Ukrainian Crisis Creates Opportunities and Long-term Questions for Farmers

Inflation, the Russian devastation of Ukraine, and the anticipation of shortages are driving grain prices to record-setting heights in 2022. This sets American farmers up for a solid year but also raises questions about what will happen after the current crops are harvested and sold.

As most know now, Ukraine is the “breadbasket” of Europe. It has a large agricultural economy and produces about 3% of the world’s wheat. By contrast, the U.S. and Canada together produce half the world’s wheat, and Russia produces about 11%. That makes Ukraine’s historic contribution sound a bit small, but when it comes to food commodities – like crude oil – small disruptions in one part of the world can ripple across the globe.

Like farmers in most of the American Midwest, Ukrainian farmers produce winter wheat. This means any significant disruption in their supply chain will directly impact Kansas wheat farmers.

Wheat today is selling around $11 a bushel and has recently peaked above $12 in some locations. It has been uncharacteristically volatile in the first quarter of 2022, sometimes rising by 75 cents a bushel in a single day. Today’s prices would have been unimaginable three years ago, when wheat was selling at $3.50 a bushel.

Of course, some of the profits from these prices will be offset by inflation (which is currently around 7.5% nationally) and the sky-high price of fuel.

All these factors – inflation, high grain prices, and an uncertain geopolitical situation – will have ramifications this year both for consumers and farmers.

Impact on Consumers

Here in the U.S., we will not face a food shortage. However, the value of what we consume will be higher. Inflation on food prices will continue to rise under pressure from both the economy and world events. As with all markets, agriculture is driven by the laws of supply and demand. If we can export wheat and other commodities and sell them for higher prices in foreign markets than we could get for them here at home, doing so will drive up prices in the U.S.

Wheat prices rose significantly last year, surpassing $8 a bushel in the fourth quarter. But in late February it swung severely higher.

This is all anticipatory. There are no real shortages now, as is apparent in the millions of bushels of wheat out in the fields with tarps over them. There is enough wheat in the pipeline today to take care of our needs domestically, but the shortages will show up in the next harvest, when Ukraine-grown wheat will be missing from the international marketplace.

Since the current wheat crop was planted in the fall when there was no anticipation of war in Ukraine, it’s too late for domestic farmers to increase production now.

Globally, consumers will feel the impact on prices of foods containing wheat more than other commodities. While we grow more corn than wheat in the U.S., much of it is used as livestock feed and the same with soybeans. Wheat, however, is mostly raised for human consumption. While farmers will feel the impact on the costs of feed, livestock can be fed alternative feed. Human consumers do not easily shift to other foods when wheat prices rise.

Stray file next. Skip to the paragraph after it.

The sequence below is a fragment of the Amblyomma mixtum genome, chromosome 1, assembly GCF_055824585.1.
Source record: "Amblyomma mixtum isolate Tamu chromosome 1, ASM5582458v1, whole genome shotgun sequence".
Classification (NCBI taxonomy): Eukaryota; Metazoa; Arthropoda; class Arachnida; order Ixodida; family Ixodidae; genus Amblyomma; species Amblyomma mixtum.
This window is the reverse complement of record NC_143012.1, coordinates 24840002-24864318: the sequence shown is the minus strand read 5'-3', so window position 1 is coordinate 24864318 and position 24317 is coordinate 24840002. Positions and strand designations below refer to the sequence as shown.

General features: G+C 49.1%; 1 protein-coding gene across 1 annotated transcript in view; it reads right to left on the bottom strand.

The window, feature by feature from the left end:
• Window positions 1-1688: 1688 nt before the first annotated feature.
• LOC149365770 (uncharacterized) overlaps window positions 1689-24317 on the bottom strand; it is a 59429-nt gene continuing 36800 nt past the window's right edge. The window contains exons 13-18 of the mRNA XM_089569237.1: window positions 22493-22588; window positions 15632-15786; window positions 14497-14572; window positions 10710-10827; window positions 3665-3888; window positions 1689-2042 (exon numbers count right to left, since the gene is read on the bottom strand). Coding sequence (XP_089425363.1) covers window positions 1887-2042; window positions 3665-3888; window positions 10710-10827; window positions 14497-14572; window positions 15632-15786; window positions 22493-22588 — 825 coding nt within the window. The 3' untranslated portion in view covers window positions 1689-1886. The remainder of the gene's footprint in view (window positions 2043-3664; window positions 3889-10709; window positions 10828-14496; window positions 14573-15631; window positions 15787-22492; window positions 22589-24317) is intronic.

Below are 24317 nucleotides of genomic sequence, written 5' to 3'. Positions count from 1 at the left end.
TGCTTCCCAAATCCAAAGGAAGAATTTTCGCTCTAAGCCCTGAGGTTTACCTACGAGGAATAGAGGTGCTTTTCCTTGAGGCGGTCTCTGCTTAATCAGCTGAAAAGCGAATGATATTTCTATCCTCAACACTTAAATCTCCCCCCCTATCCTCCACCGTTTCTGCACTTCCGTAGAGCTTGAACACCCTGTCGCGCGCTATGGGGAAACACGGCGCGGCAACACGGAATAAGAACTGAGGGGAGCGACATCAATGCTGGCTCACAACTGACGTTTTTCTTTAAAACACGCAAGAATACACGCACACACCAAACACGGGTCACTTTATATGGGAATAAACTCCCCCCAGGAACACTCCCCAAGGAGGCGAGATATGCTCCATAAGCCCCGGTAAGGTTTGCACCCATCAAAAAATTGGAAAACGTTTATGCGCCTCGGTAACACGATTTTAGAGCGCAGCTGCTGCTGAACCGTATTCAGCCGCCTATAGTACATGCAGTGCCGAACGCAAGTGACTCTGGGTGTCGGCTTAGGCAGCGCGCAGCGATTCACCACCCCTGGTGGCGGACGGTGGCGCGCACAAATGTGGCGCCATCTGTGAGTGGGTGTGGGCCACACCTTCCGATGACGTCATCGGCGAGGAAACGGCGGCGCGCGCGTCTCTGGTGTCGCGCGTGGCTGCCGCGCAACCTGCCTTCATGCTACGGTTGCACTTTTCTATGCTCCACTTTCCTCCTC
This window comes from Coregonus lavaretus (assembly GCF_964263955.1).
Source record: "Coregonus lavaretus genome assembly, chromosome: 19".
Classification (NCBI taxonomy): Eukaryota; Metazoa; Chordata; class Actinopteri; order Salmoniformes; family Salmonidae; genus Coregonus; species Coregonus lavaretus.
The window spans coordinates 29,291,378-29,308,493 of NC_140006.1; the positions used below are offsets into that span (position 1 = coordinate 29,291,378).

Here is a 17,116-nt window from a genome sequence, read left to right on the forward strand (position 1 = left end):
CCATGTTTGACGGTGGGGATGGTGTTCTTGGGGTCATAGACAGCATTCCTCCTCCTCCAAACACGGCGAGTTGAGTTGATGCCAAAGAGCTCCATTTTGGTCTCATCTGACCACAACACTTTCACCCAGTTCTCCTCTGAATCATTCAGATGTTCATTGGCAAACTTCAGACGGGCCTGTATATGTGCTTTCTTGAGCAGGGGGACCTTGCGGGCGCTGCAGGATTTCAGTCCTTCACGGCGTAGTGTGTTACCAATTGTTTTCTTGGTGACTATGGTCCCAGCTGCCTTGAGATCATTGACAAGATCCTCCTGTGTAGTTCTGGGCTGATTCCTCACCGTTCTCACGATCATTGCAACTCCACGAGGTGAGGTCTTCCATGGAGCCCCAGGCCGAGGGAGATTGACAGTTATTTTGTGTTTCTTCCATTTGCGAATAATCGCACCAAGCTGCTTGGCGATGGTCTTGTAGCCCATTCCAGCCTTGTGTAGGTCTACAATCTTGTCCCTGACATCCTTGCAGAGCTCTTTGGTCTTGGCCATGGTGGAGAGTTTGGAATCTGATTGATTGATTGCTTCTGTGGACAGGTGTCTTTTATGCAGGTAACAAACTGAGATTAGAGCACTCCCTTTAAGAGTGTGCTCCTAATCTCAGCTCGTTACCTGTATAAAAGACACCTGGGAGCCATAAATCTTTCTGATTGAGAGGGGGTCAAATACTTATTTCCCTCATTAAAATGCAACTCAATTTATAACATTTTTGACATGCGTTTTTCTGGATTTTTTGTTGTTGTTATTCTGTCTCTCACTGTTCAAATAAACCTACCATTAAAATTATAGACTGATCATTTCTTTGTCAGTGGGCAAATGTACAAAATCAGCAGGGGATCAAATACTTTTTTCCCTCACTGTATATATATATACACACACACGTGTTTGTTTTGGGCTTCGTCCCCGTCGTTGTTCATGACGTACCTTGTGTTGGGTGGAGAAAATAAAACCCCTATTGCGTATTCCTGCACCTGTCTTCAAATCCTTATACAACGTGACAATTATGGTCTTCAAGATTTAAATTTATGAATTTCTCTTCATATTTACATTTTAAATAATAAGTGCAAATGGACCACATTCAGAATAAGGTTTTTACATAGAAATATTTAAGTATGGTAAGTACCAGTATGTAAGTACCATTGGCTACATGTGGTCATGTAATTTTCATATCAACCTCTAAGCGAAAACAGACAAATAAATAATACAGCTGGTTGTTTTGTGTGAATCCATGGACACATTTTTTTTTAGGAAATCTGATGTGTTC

Outlook from Here

When the conflict first started, there was a perception that Russia would march in, and it would soon be over. Now, it doesn’t look like that’s the case. This is a long-term battle which raises implications for the impact on agriculture both in Ukraine and the rest of the world. How long will Ukraine’s farms be taken out of service? Even once it’s back in service, how much of it will not be fit to grow crops on because of war-related damage and contaminants? How long will it take to get Ukraine’s farmland back into production?

Here at home, farmers need to stay the course.

  • To whatever extent you’ve locked in prices for your crops and inputs, sit tight. You will make money at that level even if wheat prices continue to rise. Don’t get nervous and don’t look back.
  • If you didn’t lock in prices, there’s still an opportunity to lock in at a profitable level. The price of wheat is at $10.90 per bushel. Keep an eye on it but don’t be greedy. I heard a farmer recently joke that he was holding out for $25 a bushel. That’s not likely to happen, as the market has already adjusted to meet the demand.
  • Looking to next year we need to keep our eye on changing demand. There may be an opportunity to shift crops to meet the world’s needs.

Despite the volatility and uncertainty in today’s market, this may be a good trial to see how capable we are to meet demand in the future. The world only has a certain amount of farmland and it’s shrinking. We will need to produce twice the amount of food on the same or less available land by 2050 with anticipated world growth. It’s a good time to consider what your role in meeting future demands will be.

If you would like to have a conversation about weathering the current volatility in the marketplace and taking advantage of any opportunities, contact your Adams Brown advisor.